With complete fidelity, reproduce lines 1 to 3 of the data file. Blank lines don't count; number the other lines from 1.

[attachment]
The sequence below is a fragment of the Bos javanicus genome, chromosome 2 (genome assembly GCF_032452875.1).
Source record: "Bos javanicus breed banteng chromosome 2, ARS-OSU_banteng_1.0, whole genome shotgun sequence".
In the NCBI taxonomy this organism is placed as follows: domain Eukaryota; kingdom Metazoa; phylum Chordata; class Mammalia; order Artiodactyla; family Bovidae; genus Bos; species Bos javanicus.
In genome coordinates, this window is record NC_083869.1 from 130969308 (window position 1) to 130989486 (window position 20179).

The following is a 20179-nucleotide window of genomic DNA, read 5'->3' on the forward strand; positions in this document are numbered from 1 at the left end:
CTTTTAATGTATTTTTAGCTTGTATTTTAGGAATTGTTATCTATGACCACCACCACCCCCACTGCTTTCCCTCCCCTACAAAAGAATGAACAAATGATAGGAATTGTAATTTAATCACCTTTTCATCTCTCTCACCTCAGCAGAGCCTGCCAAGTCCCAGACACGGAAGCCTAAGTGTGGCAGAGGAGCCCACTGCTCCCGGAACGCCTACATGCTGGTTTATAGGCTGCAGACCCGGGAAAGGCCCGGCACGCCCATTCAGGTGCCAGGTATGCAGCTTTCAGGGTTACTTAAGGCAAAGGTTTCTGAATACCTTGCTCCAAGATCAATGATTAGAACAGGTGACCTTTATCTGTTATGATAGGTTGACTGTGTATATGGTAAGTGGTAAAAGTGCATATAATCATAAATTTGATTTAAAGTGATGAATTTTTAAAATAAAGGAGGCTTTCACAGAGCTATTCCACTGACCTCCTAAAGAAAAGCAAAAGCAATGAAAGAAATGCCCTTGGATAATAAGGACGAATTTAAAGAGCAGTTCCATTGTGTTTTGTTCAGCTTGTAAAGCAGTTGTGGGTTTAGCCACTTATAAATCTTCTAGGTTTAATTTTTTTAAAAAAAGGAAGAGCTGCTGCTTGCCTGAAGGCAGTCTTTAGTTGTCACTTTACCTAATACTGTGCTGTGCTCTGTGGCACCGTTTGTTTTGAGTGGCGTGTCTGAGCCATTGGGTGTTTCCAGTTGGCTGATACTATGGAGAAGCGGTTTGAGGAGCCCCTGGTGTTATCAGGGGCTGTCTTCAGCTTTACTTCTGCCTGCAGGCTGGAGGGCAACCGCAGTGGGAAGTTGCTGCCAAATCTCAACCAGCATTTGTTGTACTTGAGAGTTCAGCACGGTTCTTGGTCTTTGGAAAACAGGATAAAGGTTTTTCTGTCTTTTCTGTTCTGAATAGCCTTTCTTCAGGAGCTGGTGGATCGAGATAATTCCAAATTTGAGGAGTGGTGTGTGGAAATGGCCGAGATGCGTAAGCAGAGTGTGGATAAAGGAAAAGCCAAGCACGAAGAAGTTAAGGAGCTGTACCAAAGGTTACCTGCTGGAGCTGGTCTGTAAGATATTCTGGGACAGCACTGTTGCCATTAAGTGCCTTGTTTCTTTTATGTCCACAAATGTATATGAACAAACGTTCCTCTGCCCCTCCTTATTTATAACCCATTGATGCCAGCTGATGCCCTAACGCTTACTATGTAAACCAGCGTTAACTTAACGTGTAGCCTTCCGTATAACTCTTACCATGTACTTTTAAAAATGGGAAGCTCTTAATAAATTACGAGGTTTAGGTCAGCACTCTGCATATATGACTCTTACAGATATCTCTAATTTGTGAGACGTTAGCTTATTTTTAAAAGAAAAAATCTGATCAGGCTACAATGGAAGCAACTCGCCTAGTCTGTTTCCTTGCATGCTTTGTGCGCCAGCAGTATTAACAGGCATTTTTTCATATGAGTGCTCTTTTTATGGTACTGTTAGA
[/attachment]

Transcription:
The sequence below is a fragment of the Bos javanicus genome, chromosome 2 (genome assembly GCF_032452875.1).
Source record: "Bos javanicus breed banteng chromosome 2, ARS-OSU_banteng_1.0, whole genome shotgun sequence".
In the NCBI taxonomy this organism is placed as follows: domain Eukaryota; kingdom Metazoa; phylum Chordata; class Mammalia; order Artiodactyla; family Bovidae; genus Bos; species Bos javanicus.